Hollow cathode discharge (HCD) is widely used in material processing and plasma emission spectroscopy due to several advantages over other plasma sources. Basically, the HCD consists of a cathode with a hollow structure (cavity, hole, or parallel faces) and an anode of arbitrary shape. In this investigation, experimental studies on low-pressure plane-parallel HCD operated at different process conditions are reported. Herein, we investigate the dependence of the discharge current on the product of the gas pressure and inter-cathode distance (pD). In addition, the electron temperature and density were inferred from the current-voltage characteristics of a single cylindrical Langmuir probe positioned between the cathodes, on the discharge axis. The measurements were carried out at different gas pressures, magnetic field intensities, working gases, inter-cathode distances, cathode materials, and discharge voltages. The results showed that, at different gas pressures, the maximum discharge current (I d,max) is not only a function of the product pD, but also of the pressure itself. Application of a uniform longitudinal magnetic field improved plasma confinement between cathodes, leading to a substantial increase in I d,max in most of the situations considered in this study. However, for oxygen discharge, a strong discharge current reduction after the application of the magnetic field was observed. In relation to the Langmuir probe studies, it was observed that the uniform longitudinal magnetic field reduced the electron temperature, but this behavior depends strictly on pD. The typical values of electron density and electron temperature in the case of the nitrogen discharge were n e = 1017 m−3 and T e = 2.5 eV, respectively. Finally, our experiments showed that the pD range for hollow cathode effects was between 0.2–5 Pa m.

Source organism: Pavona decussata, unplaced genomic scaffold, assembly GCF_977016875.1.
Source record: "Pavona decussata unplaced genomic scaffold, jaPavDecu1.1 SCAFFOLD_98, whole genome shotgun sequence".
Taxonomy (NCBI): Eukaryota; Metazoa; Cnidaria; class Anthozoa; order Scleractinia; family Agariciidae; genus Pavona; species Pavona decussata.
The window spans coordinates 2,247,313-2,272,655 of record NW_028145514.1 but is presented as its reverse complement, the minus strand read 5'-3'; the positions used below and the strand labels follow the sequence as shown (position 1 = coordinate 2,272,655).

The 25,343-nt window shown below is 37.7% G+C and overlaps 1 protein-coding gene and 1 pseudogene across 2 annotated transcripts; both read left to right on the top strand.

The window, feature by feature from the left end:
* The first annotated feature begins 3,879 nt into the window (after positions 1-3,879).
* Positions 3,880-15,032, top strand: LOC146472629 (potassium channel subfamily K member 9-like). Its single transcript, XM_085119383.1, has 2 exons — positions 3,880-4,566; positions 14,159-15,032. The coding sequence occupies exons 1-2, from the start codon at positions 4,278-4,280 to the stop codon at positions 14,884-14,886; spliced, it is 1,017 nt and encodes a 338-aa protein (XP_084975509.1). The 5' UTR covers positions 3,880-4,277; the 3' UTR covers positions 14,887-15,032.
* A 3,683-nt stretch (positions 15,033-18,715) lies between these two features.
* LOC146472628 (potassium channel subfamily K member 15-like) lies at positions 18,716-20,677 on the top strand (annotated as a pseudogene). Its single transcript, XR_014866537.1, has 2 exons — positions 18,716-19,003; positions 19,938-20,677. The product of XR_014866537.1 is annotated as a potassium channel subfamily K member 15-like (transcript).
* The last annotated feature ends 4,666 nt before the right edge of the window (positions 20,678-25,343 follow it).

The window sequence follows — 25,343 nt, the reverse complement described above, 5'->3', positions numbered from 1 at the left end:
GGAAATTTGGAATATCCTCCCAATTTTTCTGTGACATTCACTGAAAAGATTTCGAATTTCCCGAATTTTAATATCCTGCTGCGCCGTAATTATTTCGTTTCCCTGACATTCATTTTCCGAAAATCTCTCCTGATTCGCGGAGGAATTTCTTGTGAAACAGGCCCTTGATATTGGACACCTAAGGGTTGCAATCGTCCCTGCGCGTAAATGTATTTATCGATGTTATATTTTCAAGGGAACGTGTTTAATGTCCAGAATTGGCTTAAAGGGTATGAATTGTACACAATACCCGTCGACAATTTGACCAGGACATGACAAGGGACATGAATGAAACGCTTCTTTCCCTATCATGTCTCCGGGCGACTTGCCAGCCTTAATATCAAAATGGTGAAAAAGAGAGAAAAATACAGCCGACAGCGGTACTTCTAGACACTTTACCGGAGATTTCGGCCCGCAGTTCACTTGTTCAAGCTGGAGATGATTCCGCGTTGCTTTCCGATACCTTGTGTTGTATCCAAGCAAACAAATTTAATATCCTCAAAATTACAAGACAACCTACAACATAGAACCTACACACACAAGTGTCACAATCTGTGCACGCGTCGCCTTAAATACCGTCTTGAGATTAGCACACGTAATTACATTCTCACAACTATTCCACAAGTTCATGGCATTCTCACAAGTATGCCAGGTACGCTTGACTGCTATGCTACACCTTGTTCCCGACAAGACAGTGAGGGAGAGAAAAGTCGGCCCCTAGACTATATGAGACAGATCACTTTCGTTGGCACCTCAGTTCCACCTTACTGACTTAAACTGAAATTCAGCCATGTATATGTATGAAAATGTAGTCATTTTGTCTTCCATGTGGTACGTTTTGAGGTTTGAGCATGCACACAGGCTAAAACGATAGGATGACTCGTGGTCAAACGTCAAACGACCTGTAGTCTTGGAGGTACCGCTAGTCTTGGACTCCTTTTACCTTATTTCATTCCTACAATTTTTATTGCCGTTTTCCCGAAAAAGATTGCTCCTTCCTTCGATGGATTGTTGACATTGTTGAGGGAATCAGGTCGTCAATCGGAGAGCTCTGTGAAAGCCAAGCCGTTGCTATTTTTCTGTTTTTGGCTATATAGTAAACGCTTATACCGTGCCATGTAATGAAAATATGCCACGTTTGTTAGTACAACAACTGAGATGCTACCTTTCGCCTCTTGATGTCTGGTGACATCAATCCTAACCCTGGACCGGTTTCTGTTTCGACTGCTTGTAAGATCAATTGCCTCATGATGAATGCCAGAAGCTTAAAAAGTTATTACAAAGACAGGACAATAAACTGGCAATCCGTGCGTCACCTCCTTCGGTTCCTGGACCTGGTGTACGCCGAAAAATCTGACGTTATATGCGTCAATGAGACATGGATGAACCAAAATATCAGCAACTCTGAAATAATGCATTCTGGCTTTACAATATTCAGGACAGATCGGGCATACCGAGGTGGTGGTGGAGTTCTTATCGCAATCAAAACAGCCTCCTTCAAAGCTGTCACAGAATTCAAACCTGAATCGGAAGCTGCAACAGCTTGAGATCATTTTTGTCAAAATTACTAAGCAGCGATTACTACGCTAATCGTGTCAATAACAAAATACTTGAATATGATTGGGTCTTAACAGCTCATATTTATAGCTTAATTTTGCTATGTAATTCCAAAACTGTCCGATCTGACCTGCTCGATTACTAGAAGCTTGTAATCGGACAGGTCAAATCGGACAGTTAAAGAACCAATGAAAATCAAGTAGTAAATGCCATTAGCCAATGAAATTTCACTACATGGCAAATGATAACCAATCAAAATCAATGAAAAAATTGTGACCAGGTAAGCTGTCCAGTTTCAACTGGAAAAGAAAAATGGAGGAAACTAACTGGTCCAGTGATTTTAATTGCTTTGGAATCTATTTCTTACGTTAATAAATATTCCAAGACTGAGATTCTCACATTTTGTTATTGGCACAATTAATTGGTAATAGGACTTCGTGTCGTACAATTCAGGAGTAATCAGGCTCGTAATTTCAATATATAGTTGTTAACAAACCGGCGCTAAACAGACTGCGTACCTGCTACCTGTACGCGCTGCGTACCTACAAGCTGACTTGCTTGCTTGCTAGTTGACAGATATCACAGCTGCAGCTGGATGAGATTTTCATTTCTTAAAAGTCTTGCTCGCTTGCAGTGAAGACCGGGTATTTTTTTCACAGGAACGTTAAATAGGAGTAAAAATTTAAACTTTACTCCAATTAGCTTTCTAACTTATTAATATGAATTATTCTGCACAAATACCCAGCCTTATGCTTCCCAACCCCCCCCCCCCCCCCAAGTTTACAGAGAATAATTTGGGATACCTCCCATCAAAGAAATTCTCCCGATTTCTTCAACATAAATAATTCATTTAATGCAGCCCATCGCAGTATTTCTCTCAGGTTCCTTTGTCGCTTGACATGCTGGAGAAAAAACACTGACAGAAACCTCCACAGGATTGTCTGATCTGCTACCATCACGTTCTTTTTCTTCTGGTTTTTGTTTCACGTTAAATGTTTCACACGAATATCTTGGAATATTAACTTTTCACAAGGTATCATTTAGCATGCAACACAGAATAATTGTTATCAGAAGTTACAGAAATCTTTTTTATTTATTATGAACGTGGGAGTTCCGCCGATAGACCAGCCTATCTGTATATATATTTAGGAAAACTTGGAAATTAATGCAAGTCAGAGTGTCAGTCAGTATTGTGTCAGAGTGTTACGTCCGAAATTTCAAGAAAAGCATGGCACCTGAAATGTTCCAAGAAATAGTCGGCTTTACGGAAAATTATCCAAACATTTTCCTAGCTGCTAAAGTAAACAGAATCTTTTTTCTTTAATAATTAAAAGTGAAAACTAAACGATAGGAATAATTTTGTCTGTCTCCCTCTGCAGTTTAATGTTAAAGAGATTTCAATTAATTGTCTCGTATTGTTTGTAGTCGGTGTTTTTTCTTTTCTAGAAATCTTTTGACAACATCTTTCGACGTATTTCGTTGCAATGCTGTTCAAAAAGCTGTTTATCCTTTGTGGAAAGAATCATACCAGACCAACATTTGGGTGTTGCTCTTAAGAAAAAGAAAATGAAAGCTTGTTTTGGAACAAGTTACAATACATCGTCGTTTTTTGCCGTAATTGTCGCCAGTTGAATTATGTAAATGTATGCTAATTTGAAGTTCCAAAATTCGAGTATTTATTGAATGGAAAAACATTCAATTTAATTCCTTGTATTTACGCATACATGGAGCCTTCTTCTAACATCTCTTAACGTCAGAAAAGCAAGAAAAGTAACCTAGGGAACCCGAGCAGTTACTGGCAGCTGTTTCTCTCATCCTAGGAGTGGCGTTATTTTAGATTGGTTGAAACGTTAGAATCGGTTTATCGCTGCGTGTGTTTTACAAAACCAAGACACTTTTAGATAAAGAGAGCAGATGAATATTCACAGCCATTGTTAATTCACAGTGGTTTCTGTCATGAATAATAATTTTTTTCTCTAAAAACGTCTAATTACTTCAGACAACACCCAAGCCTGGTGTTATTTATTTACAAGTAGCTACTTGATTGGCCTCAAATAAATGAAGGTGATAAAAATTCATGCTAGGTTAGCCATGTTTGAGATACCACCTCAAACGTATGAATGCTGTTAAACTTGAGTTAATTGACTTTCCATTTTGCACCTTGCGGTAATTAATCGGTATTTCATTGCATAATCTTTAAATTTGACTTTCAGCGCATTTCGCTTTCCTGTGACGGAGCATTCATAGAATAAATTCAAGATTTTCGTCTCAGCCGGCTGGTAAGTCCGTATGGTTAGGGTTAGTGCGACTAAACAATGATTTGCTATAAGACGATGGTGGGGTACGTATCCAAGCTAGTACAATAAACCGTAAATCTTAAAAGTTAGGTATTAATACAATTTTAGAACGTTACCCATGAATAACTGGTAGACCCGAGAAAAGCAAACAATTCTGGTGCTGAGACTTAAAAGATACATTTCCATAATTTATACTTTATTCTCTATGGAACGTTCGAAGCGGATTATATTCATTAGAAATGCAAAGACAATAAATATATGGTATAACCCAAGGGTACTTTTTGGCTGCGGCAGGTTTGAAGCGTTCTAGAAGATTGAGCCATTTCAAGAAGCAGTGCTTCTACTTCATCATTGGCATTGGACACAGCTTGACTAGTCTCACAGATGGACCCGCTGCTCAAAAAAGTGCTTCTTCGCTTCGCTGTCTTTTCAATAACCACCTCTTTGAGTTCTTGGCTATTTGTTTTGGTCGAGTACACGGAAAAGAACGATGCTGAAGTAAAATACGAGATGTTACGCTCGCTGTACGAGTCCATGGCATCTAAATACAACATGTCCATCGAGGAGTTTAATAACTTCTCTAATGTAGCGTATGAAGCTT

Brazilian Journal of Physics – Springer Journals
Published: May 30, 2018
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